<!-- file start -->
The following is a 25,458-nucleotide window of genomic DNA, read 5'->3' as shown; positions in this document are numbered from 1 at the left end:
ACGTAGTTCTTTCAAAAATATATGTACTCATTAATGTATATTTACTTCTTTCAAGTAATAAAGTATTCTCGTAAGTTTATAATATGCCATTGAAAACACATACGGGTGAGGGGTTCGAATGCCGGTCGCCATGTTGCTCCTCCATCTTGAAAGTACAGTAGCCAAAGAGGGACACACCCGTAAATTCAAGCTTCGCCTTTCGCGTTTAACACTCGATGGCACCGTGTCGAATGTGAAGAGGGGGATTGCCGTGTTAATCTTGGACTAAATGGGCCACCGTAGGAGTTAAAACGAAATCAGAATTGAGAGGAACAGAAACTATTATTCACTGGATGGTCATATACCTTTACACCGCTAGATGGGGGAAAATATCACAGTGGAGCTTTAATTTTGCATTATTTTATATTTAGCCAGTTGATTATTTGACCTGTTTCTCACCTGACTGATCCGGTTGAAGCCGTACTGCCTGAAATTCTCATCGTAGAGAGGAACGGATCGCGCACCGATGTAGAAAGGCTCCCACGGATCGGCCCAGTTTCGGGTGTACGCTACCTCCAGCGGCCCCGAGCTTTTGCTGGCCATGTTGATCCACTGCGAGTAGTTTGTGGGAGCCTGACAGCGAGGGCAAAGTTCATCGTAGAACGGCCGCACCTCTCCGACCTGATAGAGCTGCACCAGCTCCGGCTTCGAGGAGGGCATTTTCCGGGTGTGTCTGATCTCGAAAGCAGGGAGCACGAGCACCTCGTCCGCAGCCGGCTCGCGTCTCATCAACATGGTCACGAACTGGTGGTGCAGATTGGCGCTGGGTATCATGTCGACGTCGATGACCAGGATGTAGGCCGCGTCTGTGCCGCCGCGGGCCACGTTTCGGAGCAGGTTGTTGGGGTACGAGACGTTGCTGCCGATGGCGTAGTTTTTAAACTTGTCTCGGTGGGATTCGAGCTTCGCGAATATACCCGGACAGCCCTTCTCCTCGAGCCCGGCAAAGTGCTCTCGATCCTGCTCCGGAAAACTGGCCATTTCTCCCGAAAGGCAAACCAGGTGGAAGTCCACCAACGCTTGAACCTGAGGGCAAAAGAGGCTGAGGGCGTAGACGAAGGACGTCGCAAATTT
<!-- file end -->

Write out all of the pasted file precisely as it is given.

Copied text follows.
The following is a 25,458-nucleotide window of genomic DNA, read 5'->3' as shown; positions in this document are numbered from 1 at the left end:
ACGTAGTTCTTTCAAAAATATATGTACTCATTAATGTATATTTACTTCTTTCAAGTAATAAAGTATTCTCGTAAGTTTATAATATGCCATTGAAAACACATACGGGTGAGGGGTTCGAATGCCGGTCGCCATGTTGCTCCTCCATCTTGAAAGTACAGTAGCCAAAGAGGGACACACCCGTAAATTCAAGCTTCGCCTTTCGCGTTTAACACTCGATGGCACCGTGTCGAATGTGAAGAGGGGGATTGCCGTGTTAATCTTGGACTAAATGGGCCACCGTAGGAGTTAAAACGAAATCAGAATTGAGAGGAACAGAAACTATTATTCACTGGATGGTCATATACCTTTACACCGCTAGATGGGGGAAAATATCACAGTGGAGCTTTAATTTTGCATTATTTTATATTTAGCCAGTTGATTATTTGACCTGTTTCTCACCTGACTGATCCGGTTGAAGCCGTACTGCCTGAAATTCTCATCGTAGAGAGGAACGGATCGCGCACCGATGTAGAAAGGCTCCCACGGATCGGCCCAGTTTCGGGTGTACGCTACCTCCAGCGGCCCCGAGCTTTTGCTGGCCATGTTGATCCACTGCGAGTAGTTTGTGGGAGCCTGACAGCGAGGGCAAAGTTCATCGTAGAACGGCCGCACCTCTCCGACCTGATAGAGCTGCACCAGCTCCGGCTTCGAGGAGGGCATTTTCCGGGTGTGTCTGATCTCGAAAGCAGGGAGCACGAGCACCTCGTCCGCAGCCGGCTCGCGTCTCATCAACATGGTCACGAACTGGTGGTGCAGATTGGCGCTGGGTATCATGTCGACGTCGATGACCAGGATGTAGGCCGCGTCTGTGCCGCCGCGGGCCACGTTTCGGAGCAGGTTGTTGGGGTACGAGACGTTGCTGCCGATGGCGTAGTTTTTAAACTTGTCTCGGTGGGATTCGAGCTTCGCGAATATACCCGGACAGCCCTTCTCCTCGAGCCCGGCAAAGTGCTCTCGATCCTGCTCCGGAAAACTGGCCATTTCTCCCGAAAGGCAAACCAGGTGGAAGTCCACCAACGCTTGAACCTGAGGGCAAAAGAGGCTGAGGGCGTAGACGAAGGACGTCGCAAATTT